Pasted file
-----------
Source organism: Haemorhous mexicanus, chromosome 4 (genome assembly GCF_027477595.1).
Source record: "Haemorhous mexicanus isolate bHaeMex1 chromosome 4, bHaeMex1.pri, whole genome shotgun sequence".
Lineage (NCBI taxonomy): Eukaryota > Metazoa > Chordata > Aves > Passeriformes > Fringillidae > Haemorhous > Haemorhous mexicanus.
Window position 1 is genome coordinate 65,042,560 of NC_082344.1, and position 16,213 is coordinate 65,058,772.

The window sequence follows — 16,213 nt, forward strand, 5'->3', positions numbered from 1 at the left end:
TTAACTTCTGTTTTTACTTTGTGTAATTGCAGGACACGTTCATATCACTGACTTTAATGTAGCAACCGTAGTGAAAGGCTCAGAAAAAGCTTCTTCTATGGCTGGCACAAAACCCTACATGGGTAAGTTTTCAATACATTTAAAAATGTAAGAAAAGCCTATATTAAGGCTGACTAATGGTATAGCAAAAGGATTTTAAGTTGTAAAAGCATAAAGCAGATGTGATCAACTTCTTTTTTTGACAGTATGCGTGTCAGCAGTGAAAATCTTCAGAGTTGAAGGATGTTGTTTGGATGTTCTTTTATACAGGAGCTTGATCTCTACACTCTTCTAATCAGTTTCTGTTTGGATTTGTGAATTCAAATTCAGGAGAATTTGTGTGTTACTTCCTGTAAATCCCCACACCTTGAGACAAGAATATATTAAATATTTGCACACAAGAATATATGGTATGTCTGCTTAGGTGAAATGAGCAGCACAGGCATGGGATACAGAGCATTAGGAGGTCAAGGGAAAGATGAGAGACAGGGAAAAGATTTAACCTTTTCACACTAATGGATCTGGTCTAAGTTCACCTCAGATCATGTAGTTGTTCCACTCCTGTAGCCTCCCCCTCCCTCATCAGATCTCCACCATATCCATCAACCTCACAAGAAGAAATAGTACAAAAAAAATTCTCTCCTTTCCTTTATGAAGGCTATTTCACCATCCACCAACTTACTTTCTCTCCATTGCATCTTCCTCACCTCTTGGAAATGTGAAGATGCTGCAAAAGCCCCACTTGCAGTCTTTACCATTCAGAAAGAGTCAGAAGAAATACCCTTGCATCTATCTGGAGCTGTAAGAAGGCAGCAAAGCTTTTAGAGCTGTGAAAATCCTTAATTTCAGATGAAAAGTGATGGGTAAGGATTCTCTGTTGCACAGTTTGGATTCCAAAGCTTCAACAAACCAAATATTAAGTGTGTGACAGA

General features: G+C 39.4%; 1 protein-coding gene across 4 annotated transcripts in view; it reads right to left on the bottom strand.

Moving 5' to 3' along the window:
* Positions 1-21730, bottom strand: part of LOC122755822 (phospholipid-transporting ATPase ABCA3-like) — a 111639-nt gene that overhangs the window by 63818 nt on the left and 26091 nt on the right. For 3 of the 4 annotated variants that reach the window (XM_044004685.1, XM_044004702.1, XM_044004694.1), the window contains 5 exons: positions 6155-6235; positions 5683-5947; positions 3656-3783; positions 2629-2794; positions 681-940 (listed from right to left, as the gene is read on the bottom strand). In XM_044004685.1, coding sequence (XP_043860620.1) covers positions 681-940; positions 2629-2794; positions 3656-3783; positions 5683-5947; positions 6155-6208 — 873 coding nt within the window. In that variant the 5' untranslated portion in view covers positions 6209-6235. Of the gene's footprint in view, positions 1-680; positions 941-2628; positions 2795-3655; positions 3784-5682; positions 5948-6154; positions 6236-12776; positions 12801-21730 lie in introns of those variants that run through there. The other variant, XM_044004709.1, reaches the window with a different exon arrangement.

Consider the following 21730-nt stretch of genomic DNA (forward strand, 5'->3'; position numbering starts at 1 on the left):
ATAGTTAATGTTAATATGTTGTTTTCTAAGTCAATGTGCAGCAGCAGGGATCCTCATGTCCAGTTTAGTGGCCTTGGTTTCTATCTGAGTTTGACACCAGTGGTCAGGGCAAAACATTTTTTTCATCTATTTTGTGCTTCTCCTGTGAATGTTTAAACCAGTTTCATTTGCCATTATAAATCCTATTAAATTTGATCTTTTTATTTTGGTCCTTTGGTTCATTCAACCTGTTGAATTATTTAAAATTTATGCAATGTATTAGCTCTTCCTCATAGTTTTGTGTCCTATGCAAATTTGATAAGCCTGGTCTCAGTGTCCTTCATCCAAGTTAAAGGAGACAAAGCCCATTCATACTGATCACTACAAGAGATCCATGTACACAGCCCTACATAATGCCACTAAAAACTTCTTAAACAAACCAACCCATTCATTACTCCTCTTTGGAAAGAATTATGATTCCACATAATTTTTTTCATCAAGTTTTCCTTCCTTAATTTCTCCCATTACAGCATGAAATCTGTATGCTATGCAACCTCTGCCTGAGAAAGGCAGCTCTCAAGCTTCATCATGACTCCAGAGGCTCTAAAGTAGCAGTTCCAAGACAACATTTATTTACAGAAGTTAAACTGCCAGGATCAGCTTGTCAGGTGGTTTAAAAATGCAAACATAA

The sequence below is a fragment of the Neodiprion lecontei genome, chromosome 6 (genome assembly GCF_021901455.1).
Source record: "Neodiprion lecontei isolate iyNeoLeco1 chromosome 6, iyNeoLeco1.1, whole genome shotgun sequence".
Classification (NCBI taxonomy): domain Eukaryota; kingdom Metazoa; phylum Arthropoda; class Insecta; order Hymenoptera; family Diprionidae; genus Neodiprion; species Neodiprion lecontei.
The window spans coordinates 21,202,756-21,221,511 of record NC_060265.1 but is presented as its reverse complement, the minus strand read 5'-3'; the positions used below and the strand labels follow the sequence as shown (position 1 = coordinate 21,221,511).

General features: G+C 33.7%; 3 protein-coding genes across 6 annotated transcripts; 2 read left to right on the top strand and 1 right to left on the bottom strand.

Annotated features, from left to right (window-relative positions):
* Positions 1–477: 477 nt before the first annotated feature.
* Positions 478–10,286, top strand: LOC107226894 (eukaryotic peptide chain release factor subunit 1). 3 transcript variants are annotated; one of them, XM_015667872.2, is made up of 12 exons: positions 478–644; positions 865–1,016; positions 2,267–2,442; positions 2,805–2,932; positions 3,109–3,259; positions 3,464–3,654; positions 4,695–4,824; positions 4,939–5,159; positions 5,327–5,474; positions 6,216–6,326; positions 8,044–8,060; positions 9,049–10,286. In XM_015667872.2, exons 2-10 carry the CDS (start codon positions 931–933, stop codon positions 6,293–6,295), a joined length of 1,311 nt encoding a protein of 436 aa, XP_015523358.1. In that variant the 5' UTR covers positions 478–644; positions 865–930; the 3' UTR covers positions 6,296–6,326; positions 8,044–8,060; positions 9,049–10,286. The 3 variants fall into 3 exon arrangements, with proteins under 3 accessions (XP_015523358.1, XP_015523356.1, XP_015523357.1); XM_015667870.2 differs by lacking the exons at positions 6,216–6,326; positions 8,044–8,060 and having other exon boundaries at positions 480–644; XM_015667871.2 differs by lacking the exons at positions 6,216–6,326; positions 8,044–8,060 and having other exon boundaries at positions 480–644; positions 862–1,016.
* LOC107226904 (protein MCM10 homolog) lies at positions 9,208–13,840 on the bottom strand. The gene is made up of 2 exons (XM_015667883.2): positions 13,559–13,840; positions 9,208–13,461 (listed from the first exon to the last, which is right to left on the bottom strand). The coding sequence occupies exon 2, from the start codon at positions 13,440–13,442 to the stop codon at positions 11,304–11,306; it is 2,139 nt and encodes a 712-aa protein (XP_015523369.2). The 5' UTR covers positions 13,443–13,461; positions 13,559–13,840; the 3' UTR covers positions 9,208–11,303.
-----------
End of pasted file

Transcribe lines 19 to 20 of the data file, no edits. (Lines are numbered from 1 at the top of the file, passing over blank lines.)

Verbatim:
* Positions 478–10,286, top strand: LOC107226894 (eukaryotic peptide chain release factor subunit 1). 3 transcript variants are annotated; one of them, XM_015667872.2, is made up of 12 exons: positions 478–644; positions 865–1,016; positions 2,267–2,442; positions 2,805–2,932; positions 3,109–3,259; positions 3,464–3,654; positions 4,695–4,824; positions 4,939–5,159; positions 5,327–5,474; positions 6,216–6,326; positions 8,044–8,060; positions 9,049–10,286. In XM_015667872.2, exons 2-10 carry the CDS (start codon positions 931–933, stop codon positions 6,293–6,295), a joined length of 1,311 nt encoding a protein of 436 aa, XP_015523358.1. In that variant the 5' UTR covers positions 478–644; positions 865–930; the 3' UTR covers positions 6,296–6,326; positions 8,044–8,060; positions 9,049–10,286. The 3 variants fall into 3 exon arrangements, with proteins under 3 accessions (XP_015523358.1, XP_015523356.1, XP_015523357.1); XM_015667870.2 differs by lacking the exons at positions 6,216–6,326; positions 8,044–8,060 and having other exon boundaries at positions 480–644; XM_015667871.2 differs by lacking the exons at positions 6,216–6,326; positions 8,044–8,060 and having other exon boundaries at positions 480–644; positions 862–1,016.
* LOC107226904 (protein MCM10 homolog) lies at positions 9,208–13,840 on the bottom strand. The gene is made up of 2 exons (XM_015667883.2): positions 13,559–13,840; positions 9,208–13,461 (listed from the first exon to the last, which is right to left on the bottom strand). The coding sequence occupies exon 2, from the start codon at positions 13,440–13,442 to the stop codon at positions 11,304–11,306; it is 2,139 nt and encodes a 712-aa protein (XP_015523369.2). The 5' UTR covers positions 13,443–13,461; positions 13,559–13,840; the 3' UTR covers positions 9,208–11,303.